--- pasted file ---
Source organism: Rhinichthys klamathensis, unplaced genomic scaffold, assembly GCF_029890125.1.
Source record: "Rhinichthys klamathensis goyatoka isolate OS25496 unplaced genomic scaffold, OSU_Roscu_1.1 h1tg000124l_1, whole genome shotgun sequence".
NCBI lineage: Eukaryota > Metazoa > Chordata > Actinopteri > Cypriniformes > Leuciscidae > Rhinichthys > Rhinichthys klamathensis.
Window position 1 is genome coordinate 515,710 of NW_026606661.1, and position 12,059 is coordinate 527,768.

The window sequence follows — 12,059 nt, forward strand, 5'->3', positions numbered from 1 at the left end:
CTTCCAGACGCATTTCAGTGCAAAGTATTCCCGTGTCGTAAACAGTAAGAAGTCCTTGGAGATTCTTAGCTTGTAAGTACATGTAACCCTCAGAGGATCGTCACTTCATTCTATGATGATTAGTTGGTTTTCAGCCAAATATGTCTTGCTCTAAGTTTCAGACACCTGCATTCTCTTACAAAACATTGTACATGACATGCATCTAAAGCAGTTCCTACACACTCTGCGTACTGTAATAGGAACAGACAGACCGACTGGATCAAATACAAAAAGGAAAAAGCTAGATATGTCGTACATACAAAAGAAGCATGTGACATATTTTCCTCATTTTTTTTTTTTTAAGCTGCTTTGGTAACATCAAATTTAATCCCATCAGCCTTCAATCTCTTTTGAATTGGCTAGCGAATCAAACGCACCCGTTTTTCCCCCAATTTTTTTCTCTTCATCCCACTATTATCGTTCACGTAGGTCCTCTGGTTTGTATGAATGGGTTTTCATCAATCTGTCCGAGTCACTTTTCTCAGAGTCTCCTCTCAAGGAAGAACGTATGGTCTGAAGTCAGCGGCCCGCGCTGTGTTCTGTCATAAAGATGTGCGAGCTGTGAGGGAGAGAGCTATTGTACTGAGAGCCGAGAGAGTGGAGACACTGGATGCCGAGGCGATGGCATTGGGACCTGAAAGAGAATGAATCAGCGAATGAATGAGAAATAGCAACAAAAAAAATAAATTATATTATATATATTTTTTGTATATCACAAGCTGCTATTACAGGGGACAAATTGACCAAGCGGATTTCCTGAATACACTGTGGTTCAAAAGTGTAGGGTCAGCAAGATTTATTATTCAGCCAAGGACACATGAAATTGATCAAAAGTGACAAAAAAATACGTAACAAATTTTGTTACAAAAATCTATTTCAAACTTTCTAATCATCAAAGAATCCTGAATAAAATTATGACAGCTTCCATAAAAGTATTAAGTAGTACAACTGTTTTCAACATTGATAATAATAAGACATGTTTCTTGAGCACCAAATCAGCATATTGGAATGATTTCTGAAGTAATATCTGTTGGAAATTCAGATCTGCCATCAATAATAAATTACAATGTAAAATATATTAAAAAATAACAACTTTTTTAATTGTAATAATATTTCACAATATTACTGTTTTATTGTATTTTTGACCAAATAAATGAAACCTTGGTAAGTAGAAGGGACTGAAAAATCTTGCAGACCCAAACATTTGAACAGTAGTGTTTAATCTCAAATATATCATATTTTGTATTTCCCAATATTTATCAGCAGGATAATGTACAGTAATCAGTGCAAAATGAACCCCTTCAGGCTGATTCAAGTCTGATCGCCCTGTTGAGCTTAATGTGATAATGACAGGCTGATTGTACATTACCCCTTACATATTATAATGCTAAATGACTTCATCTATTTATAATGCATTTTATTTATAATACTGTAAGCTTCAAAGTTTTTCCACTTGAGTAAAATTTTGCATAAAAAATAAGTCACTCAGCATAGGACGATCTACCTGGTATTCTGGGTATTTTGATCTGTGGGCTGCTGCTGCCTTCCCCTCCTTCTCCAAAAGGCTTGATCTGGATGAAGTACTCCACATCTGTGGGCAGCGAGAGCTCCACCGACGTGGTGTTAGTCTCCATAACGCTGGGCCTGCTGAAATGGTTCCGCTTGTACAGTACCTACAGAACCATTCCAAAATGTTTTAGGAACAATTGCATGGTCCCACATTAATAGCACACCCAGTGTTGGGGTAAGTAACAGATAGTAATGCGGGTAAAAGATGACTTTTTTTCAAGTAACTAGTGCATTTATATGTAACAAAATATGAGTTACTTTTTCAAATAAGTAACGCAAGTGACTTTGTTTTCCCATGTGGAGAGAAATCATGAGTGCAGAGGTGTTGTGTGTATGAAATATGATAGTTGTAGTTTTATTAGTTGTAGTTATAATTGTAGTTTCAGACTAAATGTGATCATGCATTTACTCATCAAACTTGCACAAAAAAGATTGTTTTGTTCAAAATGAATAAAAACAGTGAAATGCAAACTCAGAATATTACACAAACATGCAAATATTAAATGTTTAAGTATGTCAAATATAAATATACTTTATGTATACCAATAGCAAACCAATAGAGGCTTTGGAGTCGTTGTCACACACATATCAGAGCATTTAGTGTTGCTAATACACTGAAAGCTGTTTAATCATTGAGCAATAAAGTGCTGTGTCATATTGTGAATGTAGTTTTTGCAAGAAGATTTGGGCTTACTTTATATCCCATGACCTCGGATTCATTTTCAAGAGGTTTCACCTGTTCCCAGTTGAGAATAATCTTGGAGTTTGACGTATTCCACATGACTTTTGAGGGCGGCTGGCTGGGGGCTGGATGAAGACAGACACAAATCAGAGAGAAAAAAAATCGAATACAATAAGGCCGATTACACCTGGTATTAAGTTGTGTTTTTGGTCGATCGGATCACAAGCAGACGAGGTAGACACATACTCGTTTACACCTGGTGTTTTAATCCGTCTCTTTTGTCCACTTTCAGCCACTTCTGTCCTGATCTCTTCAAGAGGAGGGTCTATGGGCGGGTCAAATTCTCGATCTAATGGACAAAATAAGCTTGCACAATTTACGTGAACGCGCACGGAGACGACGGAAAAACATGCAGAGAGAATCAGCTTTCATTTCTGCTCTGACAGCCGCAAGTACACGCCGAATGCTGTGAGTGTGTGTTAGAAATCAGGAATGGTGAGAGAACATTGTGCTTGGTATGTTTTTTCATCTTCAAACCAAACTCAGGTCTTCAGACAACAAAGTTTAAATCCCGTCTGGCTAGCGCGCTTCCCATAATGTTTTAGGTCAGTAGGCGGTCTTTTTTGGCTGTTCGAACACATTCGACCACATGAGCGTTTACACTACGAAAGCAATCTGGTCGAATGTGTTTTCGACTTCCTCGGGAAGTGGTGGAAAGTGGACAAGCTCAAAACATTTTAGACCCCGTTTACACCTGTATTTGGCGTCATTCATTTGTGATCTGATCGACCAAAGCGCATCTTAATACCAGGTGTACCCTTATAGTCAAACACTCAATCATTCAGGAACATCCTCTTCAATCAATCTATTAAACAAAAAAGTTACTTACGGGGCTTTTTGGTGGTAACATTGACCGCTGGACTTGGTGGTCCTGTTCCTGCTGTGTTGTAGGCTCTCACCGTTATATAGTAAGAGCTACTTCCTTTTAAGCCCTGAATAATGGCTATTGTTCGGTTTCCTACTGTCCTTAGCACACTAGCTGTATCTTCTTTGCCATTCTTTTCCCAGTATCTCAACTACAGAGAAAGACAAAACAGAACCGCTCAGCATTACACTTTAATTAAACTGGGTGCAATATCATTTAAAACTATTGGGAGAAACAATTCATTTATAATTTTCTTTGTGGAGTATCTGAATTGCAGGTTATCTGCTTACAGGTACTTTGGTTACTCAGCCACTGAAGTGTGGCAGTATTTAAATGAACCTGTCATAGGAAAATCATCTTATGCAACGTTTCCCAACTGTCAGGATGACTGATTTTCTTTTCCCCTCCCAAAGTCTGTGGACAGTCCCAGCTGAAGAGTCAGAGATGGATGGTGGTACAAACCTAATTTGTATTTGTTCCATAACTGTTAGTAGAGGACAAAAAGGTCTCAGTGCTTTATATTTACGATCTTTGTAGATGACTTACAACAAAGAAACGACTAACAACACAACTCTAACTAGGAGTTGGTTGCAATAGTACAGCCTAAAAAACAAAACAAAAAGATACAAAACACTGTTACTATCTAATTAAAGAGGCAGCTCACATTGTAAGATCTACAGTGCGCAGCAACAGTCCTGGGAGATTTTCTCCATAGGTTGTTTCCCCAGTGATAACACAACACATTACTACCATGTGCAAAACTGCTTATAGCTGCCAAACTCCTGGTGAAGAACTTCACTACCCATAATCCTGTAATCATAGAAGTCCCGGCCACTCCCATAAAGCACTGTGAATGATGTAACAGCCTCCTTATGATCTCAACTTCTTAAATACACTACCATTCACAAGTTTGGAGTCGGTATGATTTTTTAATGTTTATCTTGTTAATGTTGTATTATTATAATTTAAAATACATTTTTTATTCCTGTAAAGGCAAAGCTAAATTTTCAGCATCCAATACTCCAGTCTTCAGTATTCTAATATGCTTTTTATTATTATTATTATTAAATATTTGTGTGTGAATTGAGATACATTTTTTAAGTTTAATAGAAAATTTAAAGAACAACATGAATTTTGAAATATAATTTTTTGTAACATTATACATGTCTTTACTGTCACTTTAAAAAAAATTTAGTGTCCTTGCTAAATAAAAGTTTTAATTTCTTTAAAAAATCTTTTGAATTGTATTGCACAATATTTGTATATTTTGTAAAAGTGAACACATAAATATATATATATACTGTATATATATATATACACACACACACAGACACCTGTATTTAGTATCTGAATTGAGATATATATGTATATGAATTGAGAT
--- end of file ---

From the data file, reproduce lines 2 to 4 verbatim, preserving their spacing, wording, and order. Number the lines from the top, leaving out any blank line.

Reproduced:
Source record: "Rhinichthys klamathensis goyatoka isolate OS25496 unplaced genomic scaffold, OSU_Roscu_1.1 h1tg000124l_1, whole genome shotgun sequence".
NCBI lineage: Eukaryota > Metazoa > Chordata > Actinopteri > Cypriniformes > Leuciscidae > Rhinichthys > Rhinichthys klamathensis.
Window position 1 is genome coordinate 515,710 of NW_026606661.1, and position 12,059 is coordinate 527,768.